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Understanding Fragrance Notes

Posted by FE on 6/6/2014

Similar to the way in which musical notes make up a song, and various shades of colors come together to form a beautiful painting, fragrance notes are necessary components in the making of all perfume. Overall, there are three basic note scales that, when blended together create the perfume's fragrant accord. Each of these levels, however, has it’s own primary and distinctive purpose.

The Top Notes

The top notes are also referred to as the opening notes or head notes, and these notes of a fragrance are generally the lightest of all three notes. They are recognized immediately upon application of the perfume. The top notes are also the first to fade, due to their light molecular structure, but this does not mean they aren't of utmost importance to the scent, overall.

The First Impression

The top notes of a fragrance reveal its first impression. This is why you may have tested a fragrance only to be turned off right away, because the top notes didn't make a lasting impression on you. It is hugely important that the top notes not only succeed at luring you in, but also smoothly transition you directly into the heart of the fragrance. Common fragrance top notes include citrus, such as lemon, orange zest, bergamot; light fruits such as grapefruit and berries; and herbs such as clary sage and lavender.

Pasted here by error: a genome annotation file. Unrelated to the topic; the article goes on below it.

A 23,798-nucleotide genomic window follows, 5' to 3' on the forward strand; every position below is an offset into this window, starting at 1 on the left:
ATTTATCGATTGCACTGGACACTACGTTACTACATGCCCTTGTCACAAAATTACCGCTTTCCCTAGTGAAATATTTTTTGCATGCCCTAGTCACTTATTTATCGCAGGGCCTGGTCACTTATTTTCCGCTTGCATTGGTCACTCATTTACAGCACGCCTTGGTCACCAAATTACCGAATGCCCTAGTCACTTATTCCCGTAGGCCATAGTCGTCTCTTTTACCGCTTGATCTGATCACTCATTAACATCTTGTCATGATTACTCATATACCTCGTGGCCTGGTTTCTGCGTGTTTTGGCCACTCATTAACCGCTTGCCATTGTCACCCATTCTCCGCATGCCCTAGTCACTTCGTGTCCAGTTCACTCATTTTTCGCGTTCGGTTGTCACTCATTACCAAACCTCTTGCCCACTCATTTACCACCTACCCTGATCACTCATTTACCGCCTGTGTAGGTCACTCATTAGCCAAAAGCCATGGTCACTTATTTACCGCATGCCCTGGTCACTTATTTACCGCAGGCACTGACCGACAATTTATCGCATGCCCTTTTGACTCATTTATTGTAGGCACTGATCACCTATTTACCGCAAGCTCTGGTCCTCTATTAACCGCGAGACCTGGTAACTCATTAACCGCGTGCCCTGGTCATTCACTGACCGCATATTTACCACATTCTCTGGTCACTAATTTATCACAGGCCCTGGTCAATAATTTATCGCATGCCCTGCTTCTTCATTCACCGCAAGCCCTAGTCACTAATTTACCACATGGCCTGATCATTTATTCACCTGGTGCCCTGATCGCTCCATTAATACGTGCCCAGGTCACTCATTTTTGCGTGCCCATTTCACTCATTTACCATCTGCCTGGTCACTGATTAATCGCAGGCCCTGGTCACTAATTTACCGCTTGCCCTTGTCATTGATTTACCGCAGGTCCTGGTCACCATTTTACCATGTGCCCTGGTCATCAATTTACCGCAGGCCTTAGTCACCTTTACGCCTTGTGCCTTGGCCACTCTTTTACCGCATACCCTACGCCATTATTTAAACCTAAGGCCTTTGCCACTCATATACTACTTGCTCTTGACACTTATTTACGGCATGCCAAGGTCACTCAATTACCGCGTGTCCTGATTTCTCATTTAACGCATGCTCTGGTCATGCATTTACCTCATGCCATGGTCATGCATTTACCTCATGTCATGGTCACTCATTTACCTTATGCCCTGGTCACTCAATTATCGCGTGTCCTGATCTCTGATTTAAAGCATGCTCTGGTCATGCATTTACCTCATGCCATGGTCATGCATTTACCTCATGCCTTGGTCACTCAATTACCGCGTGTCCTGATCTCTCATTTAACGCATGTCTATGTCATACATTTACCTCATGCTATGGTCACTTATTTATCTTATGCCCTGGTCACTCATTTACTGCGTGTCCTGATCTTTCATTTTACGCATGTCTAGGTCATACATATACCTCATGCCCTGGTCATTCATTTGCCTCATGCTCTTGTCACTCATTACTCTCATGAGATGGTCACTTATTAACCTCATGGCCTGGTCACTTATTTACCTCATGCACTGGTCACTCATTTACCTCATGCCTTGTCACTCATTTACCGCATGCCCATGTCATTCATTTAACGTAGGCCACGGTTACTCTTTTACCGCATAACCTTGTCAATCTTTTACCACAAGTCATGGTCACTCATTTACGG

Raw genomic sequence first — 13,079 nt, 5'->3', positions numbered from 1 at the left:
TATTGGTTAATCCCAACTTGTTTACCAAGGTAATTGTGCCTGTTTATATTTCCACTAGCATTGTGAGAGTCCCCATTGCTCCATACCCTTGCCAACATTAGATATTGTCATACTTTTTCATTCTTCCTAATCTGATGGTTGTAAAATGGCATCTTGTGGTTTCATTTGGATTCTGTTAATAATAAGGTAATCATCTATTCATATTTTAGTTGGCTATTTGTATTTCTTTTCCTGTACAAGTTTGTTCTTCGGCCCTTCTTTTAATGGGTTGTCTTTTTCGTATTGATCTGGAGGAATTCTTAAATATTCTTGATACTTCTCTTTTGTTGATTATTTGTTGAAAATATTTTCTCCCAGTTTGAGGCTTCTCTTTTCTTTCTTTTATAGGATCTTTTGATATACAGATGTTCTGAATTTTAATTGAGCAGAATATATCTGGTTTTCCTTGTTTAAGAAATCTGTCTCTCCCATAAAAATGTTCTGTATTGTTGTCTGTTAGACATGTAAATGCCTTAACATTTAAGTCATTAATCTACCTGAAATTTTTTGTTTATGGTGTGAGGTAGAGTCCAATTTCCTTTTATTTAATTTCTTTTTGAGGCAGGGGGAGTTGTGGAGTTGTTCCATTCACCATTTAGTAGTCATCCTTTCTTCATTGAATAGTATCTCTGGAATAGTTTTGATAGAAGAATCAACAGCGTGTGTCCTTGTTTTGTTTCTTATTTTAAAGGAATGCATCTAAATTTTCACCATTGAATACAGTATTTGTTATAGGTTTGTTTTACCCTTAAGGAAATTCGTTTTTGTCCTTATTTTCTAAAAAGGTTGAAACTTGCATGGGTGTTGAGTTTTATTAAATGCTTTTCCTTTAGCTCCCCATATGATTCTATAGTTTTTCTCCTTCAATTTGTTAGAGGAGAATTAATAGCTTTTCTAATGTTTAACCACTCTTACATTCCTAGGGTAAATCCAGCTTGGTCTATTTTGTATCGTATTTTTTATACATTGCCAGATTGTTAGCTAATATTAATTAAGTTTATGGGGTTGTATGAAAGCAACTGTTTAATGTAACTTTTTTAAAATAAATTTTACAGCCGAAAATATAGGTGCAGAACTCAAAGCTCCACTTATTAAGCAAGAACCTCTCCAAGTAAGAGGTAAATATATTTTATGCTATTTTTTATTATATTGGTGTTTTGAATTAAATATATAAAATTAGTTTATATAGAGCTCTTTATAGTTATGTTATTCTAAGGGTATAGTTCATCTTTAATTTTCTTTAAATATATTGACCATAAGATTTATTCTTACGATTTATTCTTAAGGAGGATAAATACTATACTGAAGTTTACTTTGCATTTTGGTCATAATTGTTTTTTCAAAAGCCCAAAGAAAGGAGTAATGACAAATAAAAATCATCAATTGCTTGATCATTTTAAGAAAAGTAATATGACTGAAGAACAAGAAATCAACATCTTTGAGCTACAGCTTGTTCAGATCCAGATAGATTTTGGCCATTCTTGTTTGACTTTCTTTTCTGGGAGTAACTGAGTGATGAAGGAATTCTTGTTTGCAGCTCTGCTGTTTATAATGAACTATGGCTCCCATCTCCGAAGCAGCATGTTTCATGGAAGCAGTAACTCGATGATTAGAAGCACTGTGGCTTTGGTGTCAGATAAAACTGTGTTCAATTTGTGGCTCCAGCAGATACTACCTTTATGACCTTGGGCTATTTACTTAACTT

The Middle Notes

The middle notes, or the heart notes, make an appearance after the top notes have evaporated. The middle notes are considered to be the heart of the fragrance. They last longer than the top notes and have a strong influence on the base notes that are yet to come. A perfume's heart is generally pleasant and well-rounded. Often a smooth combination of floral or fruit tones; the middle notes are sometimes infused with spices like cinnamon, nutmeg or cardamom. Common fragrance middle notes include geranium, rose, lemongrass, ylang ylang, lavender, coriander, nutmeg, neroli and jasmine.

The Base Notes

The base notes represent the final play of fragrance notes that appear once the top notes have completely evaporated. The base notes mingle with the heart notes to create the full body of the fragrance, while being typically associated with the dry-down period. The base notes provide the final, lasting impression. These notes are often the richest, and linger on the skin for hours after the top notes have dissipated. Common fragrance base notes include cedarwood, sandalwood, vanilla, amber, patchouli, oak moss and musk.

Without the blended but separate performance of the three levels of notes a fragrance just wouldn't possess the depth to be so intriguing and aromatically appealing. But together, like a great symphonic work, they create beautiful scents.